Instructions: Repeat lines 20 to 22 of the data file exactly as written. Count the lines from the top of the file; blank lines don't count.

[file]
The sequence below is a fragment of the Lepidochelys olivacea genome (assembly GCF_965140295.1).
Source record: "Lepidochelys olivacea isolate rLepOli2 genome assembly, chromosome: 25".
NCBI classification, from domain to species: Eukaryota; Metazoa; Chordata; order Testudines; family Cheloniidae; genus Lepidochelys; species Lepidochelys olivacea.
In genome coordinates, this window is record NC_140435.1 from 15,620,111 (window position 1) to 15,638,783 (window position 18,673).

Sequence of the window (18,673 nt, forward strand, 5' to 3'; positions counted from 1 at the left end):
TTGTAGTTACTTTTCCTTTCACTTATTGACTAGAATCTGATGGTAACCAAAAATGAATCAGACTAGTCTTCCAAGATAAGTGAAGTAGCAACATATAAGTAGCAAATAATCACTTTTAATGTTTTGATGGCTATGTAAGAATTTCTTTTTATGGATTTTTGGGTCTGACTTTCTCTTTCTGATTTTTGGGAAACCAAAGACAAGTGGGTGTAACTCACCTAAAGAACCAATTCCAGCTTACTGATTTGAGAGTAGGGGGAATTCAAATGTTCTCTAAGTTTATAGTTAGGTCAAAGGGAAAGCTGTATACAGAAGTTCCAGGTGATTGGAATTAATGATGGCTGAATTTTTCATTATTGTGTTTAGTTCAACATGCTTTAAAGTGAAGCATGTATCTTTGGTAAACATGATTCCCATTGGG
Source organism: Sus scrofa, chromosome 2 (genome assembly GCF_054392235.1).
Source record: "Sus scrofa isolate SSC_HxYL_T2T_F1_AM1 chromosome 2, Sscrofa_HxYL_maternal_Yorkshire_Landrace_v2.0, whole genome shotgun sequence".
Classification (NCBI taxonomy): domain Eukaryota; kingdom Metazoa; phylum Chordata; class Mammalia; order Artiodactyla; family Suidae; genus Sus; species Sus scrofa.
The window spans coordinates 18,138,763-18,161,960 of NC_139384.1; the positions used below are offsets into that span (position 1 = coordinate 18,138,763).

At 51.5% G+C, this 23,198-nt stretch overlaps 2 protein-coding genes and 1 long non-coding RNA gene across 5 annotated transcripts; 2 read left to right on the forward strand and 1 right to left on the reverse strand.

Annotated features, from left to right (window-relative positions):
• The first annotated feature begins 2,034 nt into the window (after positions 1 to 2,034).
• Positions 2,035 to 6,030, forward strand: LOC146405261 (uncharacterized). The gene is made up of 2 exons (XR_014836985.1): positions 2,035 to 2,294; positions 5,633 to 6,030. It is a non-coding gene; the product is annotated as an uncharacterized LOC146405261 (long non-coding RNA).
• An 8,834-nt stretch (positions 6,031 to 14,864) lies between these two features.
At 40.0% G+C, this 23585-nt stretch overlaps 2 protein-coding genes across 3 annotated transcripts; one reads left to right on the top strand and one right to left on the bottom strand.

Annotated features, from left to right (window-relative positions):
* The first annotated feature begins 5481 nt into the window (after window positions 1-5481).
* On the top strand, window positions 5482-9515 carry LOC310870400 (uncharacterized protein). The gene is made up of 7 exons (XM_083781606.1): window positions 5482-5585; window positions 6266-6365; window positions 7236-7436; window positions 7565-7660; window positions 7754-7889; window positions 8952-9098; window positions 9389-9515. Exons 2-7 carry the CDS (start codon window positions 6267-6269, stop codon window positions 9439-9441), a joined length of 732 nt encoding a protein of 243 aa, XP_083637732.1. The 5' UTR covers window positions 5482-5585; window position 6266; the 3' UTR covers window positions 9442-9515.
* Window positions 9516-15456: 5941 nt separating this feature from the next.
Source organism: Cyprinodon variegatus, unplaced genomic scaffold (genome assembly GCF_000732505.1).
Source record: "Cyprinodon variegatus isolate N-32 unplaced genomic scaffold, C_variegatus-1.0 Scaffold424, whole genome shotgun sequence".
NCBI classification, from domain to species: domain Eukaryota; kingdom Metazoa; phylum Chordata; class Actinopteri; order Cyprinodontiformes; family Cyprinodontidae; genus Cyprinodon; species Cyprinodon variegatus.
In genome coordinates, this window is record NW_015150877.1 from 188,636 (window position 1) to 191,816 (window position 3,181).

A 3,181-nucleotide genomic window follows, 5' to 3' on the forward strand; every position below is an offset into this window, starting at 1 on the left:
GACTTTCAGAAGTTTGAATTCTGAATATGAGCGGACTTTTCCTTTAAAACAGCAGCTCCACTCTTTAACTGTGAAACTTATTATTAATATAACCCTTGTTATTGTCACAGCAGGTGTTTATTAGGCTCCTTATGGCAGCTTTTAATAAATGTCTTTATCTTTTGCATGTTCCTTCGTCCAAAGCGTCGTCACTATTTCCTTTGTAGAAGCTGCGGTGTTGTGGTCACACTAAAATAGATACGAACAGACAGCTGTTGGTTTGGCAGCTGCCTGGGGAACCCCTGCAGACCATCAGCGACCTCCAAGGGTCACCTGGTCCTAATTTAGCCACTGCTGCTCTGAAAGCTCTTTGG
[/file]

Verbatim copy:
* Window positions 9516-15456: 5941 nt separating this feature from the next.
Source organism: Cyprinodon variegatus, unplaced genomic scaffold (genome assembly GCF_000732505.1).
Source record: "Cyprinodon variegatus isolate N-32 unplaced genomic scaffold, C_variegatus-1.0 Scaffold424, whole genome shotgun sequence".